Date & Time
Angular separation Caph - Segin = 13°
Click on a star name for more informations        
NameMagn.Dist. (L.Y.)Temp.°KC.TypeGreekConst.
Shedir2.231104.800 K0AlphaCas
Caph2.27457.080 F2BetaCas
Cih2.4772028.000 B0GammaCas
Ruchbah2.68598.400 A5DeltaCas
Segin3.3844020.800 B3EpsilonCas
Achird3.4418.56.120 F9EtaCas
Marfak4.432338.000 A7ThetaCas
Castula4.63645.080 G8Upsilon 2Cas
Marfak5.1725.15.500 G5MuCas
M 103M 103 - NGC581
Open Cluster
Magn. 7.4
Dist. 8.500 l.y.
25 stars from 11th magn.
Open Cluster
Magn. 6.4
Magn. of the brightest star 6.0
Membership number 80
Dist. 9.100 l.y.
The brightest star
in the picture is
f Cas
Magn. 4.98
Dist. 1.090 l.y.
    M 52 
M 52 - NGC7654
Open Cluster
Mag. 7.0
Dist. 5.200 l.y.
100 stars from 8th magn.

URSA MINOR - the Little Dipper - UMi

Date & Time
Angular separation Polaris - Pherkad = 19°
ursa minor
Click on a star name for more informations        
NameMagn.Dist. (L.Y.)Temp.°KC.TypeGreekConst.
Polaris2.028206.360 F7AlphaUMi
Kochab2.08844.320 K4BetaUMi
Pherkad3.051109.040 A3GammaUMi
Yildun4.368209.680 A1DeltaUMi
Anwar al Farkadain4.95766.600 F5EtaUMi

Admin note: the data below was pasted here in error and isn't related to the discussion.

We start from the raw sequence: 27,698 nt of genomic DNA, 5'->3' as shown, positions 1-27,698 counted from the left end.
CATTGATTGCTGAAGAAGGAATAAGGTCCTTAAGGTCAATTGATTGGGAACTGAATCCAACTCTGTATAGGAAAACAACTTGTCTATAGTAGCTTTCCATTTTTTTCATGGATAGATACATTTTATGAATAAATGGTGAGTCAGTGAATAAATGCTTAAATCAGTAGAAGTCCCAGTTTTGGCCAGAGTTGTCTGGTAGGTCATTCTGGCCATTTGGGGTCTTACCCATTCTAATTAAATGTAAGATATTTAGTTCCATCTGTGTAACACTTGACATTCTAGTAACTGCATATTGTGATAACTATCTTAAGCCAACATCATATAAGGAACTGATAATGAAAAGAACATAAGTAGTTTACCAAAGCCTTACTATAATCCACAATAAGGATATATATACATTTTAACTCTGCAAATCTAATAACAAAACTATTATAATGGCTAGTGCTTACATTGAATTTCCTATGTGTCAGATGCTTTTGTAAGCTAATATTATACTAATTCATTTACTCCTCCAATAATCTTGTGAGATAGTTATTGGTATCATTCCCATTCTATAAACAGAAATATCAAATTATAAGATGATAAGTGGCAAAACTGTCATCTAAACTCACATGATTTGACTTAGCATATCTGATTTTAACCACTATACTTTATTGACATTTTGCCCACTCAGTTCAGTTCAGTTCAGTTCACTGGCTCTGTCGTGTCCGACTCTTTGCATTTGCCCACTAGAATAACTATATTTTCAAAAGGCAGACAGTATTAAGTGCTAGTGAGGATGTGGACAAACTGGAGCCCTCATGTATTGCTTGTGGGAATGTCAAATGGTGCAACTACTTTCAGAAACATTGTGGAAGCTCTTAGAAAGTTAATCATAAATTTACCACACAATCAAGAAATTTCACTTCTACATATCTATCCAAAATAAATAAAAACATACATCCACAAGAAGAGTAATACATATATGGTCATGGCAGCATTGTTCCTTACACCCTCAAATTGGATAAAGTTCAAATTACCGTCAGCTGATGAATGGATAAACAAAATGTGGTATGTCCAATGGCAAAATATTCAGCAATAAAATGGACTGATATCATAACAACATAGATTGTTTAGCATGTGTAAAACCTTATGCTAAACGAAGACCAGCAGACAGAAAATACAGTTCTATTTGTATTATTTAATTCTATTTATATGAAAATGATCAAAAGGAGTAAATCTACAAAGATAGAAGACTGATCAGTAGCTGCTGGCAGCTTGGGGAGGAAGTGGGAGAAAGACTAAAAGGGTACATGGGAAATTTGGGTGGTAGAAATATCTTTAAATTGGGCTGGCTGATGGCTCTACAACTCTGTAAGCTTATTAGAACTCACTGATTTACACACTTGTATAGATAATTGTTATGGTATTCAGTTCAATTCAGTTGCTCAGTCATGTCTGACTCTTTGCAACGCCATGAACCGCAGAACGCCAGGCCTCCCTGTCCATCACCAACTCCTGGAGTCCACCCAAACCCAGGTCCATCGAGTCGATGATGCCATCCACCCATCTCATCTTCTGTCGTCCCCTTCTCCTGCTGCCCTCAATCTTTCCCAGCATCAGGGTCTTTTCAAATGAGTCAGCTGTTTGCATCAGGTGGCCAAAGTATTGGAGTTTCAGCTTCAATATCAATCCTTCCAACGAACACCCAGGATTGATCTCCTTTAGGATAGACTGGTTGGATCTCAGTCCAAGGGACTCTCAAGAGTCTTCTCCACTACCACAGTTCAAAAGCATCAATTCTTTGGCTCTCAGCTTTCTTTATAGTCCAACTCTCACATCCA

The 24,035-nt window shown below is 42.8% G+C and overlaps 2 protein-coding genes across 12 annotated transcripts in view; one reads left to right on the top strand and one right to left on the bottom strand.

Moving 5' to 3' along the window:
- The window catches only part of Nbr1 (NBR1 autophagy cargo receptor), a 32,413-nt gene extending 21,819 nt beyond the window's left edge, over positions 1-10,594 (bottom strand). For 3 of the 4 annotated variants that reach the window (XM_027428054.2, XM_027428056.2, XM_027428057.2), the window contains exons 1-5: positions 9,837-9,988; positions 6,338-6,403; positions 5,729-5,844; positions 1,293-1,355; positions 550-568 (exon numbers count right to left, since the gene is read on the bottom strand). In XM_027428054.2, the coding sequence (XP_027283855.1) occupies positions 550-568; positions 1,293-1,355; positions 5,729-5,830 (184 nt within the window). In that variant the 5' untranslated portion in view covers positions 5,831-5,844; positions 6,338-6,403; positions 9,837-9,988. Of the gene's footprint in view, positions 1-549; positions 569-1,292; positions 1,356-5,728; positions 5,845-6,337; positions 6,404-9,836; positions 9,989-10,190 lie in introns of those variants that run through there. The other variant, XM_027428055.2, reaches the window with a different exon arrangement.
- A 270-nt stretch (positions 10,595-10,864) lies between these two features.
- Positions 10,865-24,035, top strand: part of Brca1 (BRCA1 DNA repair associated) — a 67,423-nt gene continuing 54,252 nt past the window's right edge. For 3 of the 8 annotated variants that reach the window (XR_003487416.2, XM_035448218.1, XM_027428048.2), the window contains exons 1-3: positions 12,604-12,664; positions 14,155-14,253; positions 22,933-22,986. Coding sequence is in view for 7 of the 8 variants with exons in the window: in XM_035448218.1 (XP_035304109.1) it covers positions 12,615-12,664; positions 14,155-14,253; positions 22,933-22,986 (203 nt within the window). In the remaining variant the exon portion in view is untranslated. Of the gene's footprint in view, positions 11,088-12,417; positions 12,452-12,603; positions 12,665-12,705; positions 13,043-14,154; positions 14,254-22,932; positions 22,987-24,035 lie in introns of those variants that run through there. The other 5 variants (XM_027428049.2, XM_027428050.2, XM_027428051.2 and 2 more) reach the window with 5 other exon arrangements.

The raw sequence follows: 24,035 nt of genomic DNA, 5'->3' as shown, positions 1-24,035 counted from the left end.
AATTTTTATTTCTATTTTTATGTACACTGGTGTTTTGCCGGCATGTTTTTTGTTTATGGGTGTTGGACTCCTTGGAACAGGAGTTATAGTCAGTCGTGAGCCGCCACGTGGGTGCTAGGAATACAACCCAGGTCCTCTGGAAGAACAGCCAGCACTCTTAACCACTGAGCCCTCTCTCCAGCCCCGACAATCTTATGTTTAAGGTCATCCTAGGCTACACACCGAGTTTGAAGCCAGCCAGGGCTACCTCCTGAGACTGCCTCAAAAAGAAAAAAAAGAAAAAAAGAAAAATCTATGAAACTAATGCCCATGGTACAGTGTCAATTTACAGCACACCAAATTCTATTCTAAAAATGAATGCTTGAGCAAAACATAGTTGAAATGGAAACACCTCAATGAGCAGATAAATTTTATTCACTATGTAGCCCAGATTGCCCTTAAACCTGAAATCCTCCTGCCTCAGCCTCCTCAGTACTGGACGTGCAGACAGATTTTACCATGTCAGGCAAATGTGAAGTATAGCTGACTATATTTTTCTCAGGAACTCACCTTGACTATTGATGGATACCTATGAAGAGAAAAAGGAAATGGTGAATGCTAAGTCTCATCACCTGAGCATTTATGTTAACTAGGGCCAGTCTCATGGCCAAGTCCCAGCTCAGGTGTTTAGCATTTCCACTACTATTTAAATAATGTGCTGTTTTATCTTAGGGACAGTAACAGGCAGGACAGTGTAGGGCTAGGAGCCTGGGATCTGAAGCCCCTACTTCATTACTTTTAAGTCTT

Pherkad minor5.022174.320 K4-UMi

CEPHEUS - Cepheus - Cep

Date & Time
Angular separation Alderamin - Alrai = 19°
Click on a star name for more informations        
NameMagn.Dist. (L.Y.)Temp.°KC.TypeGreekConst.
Alderamin2.44488.000 A7AlphaCep
Alrai3.21484.680 K1GammaCep
Alfirk3.2399025.600 B1BetaCep
Erakis4.081.0903.160 M2MuCep
Alkurhah4.291029.040 A3XiCep
Spiral Galaxy
Magn. 9.7
Dist. 17.9 millions l.y.

6946-6939Top right:
NGC 6939
Open Cluster
Magn. 7.8
Dist. 4.100 l.y.
80 stars
from 10th magn.
Bottom left:
NGC 6946
7822NGC 7822 Bright Nebula
NGC 7762 Open Cluster
Ced 214 Bright Nebula
Berk 59 Open Cluster

DRACO - the Dragon - Dra

Date & Time
Angular separation Etamin - Gianfar = 45°
Click on a star name for more informations        
NameMagn.Dist. (L.Y.)Temp.°KC.TypeGreekConst.
Eltanin2.231004.200 K5GammaDra
Rastaban2.794905.800 G2BetaDra
Nodus Secundus3.071104.840 G9DeltaDra
Aldhibah3.1731014.800 B6ZetaDra
Ed Asich3.291404.560 K2IotaDra
Thuban3.6518110.000 A0AlphaDra
Grumium3.75934.560 K2XiDra
Tyl3.832045.220 G7EpsilonDra
Gianfar3.841253.400 M0LambdaDra
Dziban4.58606.600 F5Psi 1Dra
Alsafi4.6818.44.800 K0SigmaDra
Kuma4.88938.200 A6Nu 1Dra
Arrakis5.83716.360 F7MuDra
cat's eyeCat's Eye Nebula